Incorporate Vintage

“We went back and forth about doing an island in the center of the room. I convinced them that we could always add a permanent one later. This vintage island I found on Chairish really makes the space. It has a front apron, so it seems like it was once a work table. The patina finish, the wood top, and the fact that it had a drawer really worked for us. The airy quality of the shelf bottom made it so it wasn’t too heavy,” says the designer. 

“When you bring any vintage piece into a more modern space, you add depth, dimension, and interest. A little bit of history and character helps ground the space and gives it some soul, otherwise you’re dealing with clean, straight lines that sometimes just read a little too stark or serious,” she says. 

Prioritize Practicality

“We thought a lot about how much space one needs for a pantry. I suggest an appliance garage for every project. It’s important to get electric and plan carefully for the client’s needs, from a bean grinder to a coffee maker to a microwave. It’s nice that nobody has to look at the appliances. A garbage pull-out is super important in any kitchen, too. There’s also a corner cabinet with carousel shelving, little pocket drawers within some of the drawers for different levels of storage, and rolling trays that allow you to really get to the back of a deep cabinet,” she concludes.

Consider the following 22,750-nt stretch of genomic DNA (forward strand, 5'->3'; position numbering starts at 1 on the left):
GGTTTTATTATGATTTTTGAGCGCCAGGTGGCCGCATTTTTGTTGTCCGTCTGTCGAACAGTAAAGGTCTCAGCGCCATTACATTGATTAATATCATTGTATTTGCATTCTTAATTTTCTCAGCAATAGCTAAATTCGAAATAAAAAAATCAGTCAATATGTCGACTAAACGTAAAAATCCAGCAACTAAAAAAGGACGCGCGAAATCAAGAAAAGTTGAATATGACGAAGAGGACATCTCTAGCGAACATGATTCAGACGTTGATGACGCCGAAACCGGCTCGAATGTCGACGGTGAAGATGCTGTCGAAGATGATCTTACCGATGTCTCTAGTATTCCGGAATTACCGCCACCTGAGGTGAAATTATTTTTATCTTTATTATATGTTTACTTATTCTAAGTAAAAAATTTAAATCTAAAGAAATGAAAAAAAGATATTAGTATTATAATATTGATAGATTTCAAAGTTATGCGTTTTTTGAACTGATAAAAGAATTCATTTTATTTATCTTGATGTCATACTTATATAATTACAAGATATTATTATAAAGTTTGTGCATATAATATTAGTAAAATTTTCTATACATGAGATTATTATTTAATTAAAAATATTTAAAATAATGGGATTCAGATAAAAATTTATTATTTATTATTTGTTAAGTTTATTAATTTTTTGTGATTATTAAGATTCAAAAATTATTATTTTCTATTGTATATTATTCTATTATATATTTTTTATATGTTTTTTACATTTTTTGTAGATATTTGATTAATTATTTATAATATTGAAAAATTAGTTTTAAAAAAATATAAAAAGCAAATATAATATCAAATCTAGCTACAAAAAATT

QUICK Qs WITH HOMEOWNER HOLLYN BARON

Favorite element?

Being able to customize the cabinetry color. Lexi and I poured over so many color options and having that flexibility made it feel super custom. Everyone comments on how great the color is!

Most unexpected renovation lesson?

Take some risks — anything that felt a bit “out of the lines” has been a favorite element after everything is complete. This includes color, appliance choices, stark black lighting, and a huge vintage piece that serves as our island.

What you’d never do again?

Lexi and I discussed the finish on the knobs and bin pulls, as well as doing a mix. I jumped the gun and ordered them myself, counting the knobs and pulls wrong and they weren’t returnable. We literally just left them outside for someone to take. We blew about $155 and wouldn’t have if I would have double-checked and really thought about what kind of knob would go where. 

Why Semihandmade?

We saved about $10,000 on our kitchen cabinets by not getting our general contractor to have them made completely custom. We were renovating so many different elements and were on a budget. That extra $10,000 went to being able to fix the entire finished basement and that space is now just perfect.

Favorite memory in the new kitchen?

Honestly seeing it decorated by Lex & Hudson for this shoot was SO fun. I hung around while the space was being decorated and I kept hearing Mariah Carey Christmas songs in my head and thinking about all the Christmas cookies I’ll make with my kids this year! The mess is always worth it.

Leave a Reply

Your email address will not be published. Required fields are marked *

three × 3 =

Island Hopping

A lot goes into a kitchen renovation, but it’s usually hard to tell from a beautiful “after” shot. Our monthly series “Island Hopping” is about getting a behind-the-scenes account of what the process is like through honest conversations—you know, the kind that typically take place around a kitchen island. We’ll chat with designers, homeowners, and architects about their projects, hoping to peel back the curtain on picture-perfect spaces.